For example, one aspect of paddling that kayakers struggle with is hand placement on the paddle. Many novice kayakers don’t get enough leverage behind their paddle strokes because of improper hand placement. They waste energy unnecessarily by not getting the most propulsion out of every stroke.

To figure out the best hand placement for you, place the paddle on top of your head and adjust your hands so that your elbows make right angles.

With SUP, novice paddleboarders are unaware of which direction the paddle blade should face. It seems backward, but the bend of the paddle blade should angle away from you, not towards you. When I was first trying my hand at paddleboarding, I struggled with this concept, and my speed definitely paid a hefty price for it.

If Paddle Boards are Slower than Kayaks, Why Would I Ever SUP?

With all of this newfound speed knowledge fresh in your mind, I may have unintentionally biased you against SUPs. Trust me, that was not my intention. SUP is actually one of my most favorite forms of water sport out there. It’s important to realize that although paddleboards are slightly slower than kayaks, they do supersede kayaks in other areas.

Ease of Transport

For one, the paddleboards are far more convenient to transport. A standard paddleboard is much lighter than a standard kayak. In fact, it’s feasible for one person to carry around a SUP on land. When transferring the paddleboard from your car to the water, for example, this is extremely advantageous.

Attempting to carry a kayak across the land by yourself is much more of a hassle. Plus, there is a greater risk that you may end up actually hurting yourself.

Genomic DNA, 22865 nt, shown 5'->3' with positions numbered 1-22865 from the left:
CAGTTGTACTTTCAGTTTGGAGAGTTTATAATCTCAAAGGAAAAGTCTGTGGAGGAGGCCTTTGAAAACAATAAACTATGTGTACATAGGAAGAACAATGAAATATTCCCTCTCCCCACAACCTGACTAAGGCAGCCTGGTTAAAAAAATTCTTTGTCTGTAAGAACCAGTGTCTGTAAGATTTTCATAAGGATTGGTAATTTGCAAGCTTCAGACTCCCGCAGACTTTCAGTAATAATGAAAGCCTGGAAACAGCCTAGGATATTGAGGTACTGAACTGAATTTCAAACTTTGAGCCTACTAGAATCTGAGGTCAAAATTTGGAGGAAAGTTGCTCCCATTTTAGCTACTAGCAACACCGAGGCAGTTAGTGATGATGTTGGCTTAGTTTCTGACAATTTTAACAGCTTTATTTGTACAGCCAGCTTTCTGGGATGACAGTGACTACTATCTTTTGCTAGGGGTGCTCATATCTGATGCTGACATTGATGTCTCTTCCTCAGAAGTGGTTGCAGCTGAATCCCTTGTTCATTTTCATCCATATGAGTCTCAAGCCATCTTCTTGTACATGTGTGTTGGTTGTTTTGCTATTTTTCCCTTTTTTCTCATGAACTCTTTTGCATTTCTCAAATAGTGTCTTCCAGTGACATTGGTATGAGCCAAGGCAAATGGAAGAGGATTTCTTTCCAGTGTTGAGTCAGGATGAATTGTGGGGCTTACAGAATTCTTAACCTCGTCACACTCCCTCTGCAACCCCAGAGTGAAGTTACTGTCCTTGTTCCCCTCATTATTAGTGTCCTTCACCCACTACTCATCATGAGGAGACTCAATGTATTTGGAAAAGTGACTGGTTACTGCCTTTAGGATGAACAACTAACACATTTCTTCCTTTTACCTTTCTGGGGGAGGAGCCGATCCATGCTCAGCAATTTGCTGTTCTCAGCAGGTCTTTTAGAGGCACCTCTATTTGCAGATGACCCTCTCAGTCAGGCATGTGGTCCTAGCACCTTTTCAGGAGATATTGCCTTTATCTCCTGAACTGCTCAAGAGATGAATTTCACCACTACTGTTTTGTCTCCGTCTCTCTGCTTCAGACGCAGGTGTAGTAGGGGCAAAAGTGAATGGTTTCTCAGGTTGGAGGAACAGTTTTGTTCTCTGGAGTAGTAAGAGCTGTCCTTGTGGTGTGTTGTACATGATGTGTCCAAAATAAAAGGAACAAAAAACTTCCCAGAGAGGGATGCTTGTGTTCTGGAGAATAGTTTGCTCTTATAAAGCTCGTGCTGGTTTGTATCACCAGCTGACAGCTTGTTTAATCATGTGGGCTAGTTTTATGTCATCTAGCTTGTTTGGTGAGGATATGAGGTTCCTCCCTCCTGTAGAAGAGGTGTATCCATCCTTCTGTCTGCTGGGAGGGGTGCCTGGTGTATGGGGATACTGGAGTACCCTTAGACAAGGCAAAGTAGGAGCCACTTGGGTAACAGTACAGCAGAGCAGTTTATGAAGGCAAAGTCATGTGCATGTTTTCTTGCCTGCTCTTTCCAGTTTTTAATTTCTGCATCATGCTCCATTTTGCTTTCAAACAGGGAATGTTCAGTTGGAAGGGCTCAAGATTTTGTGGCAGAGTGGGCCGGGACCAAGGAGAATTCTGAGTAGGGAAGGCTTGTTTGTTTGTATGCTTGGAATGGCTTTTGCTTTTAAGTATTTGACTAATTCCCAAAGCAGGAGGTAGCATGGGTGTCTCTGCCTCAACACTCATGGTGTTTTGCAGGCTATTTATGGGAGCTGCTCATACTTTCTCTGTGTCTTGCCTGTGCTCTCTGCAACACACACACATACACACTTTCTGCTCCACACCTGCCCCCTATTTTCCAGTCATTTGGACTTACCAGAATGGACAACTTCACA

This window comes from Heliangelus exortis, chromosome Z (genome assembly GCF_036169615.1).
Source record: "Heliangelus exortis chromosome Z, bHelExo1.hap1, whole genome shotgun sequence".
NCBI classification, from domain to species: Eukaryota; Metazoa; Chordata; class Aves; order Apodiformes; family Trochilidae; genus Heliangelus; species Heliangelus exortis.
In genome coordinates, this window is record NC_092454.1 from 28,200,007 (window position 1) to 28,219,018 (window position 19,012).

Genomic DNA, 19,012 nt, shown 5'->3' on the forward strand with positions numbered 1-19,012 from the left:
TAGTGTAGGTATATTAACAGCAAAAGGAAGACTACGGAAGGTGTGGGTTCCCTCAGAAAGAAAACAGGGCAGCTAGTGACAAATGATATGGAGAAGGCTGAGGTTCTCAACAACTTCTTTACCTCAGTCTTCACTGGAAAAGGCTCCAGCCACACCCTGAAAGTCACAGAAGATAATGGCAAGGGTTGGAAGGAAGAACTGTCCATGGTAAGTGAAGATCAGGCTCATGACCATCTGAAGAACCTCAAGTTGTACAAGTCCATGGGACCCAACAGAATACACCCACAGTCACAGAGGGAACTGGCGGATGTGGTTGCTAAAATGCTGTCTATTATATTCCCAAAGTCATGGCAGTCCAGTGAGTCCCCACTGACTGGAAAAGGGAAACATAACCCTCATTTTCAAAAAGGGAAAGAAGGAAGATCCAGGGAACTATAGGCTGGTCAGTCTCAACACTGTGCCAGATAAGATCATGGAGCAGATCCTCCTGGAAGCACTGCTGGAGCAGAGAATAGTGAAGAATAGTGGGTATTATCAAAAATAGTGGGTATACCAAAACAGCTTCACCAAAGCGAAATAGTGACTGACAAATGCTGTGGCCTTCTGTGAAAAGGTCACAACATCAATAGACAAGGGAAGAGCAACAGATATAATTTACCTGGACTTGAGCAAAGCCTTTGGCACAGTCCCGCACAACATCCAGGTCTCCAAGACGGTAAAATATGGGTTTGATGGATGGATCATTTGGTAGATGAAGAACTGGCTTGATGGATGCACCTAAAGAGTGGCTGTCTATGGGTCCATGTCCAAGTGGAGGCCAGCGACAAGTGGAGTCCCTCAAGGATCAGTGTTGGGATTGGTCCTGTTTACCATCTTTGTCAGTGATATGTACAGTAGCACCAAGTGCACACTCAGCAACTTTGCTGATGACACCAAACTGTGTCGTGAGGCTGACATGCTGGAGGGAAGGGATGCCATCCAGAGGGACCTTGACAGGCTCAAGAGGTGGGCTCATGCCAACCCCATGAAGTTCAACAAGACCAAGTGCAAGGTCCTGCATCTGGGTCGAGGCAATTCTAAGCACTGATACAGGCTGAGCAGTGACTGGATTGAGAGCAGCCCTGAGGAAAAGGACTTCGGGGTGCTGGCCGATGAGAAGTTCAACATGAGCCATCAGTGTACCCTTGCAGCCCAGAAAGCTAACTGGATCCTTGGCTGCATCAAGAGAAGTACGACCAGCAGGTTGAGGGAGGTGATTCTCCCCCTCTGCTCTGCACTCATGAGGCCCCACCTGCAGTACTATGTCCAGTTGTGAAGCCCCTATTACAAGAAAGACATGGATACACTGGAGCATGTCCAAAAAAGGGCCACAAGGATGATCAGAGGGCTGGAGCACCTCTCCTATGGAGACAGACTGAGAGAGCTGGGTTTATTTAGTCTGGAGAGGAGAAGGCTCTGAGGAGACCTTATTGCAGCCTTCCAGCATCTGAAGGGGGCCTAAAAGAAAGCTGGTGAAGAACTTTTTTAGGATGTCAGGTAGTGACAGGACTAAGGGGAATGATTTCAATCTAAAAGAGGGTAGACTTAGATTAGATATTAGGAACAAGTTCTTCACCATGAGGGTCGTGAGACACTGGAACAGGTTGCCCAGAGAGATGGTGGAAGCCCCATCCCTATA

Unique Bird’s Eye View Perspective

Furthermore, SUP offers an unconventional view of the watery depths below.

This is one of the most alluring features of SUP, in my opinion. Whenever I want to go sightseeing in clear water, I gravitate towards SUP because I’m able to look down into the water and easily observe the aquatic life below.

With a kayak, such a thing is possible but not optimal. Craning my neck to look over the kayak’s side into the water never really appealed to me. I’d rather take the easy route and eliminate the problem by choosing to paddleboard instead.

You can find more information on why SUP is a great pastime by clicking over to my article 14 Reasons Why Stand Up Paddle Boarding Is So Appealing.


Both paddle boarding and kayaking can be enjoyable experiences to do on the water. No matter the speed you go, it’s a delight to move around a body of water on your own and see what nature has to offer. 

While a kayak can go faster than the paddleboard, many different factors could affect your speed. Even though paddleboards are slower, this doesn’t mean they’re an inferior alternative to kayaks. They’re just a different way to move about the water.

Sources: 1 2 3

Austin Carmody

I am the owner of HydroPursuit. I enjoy kicking back and getting out on the water as much as I can in my free time.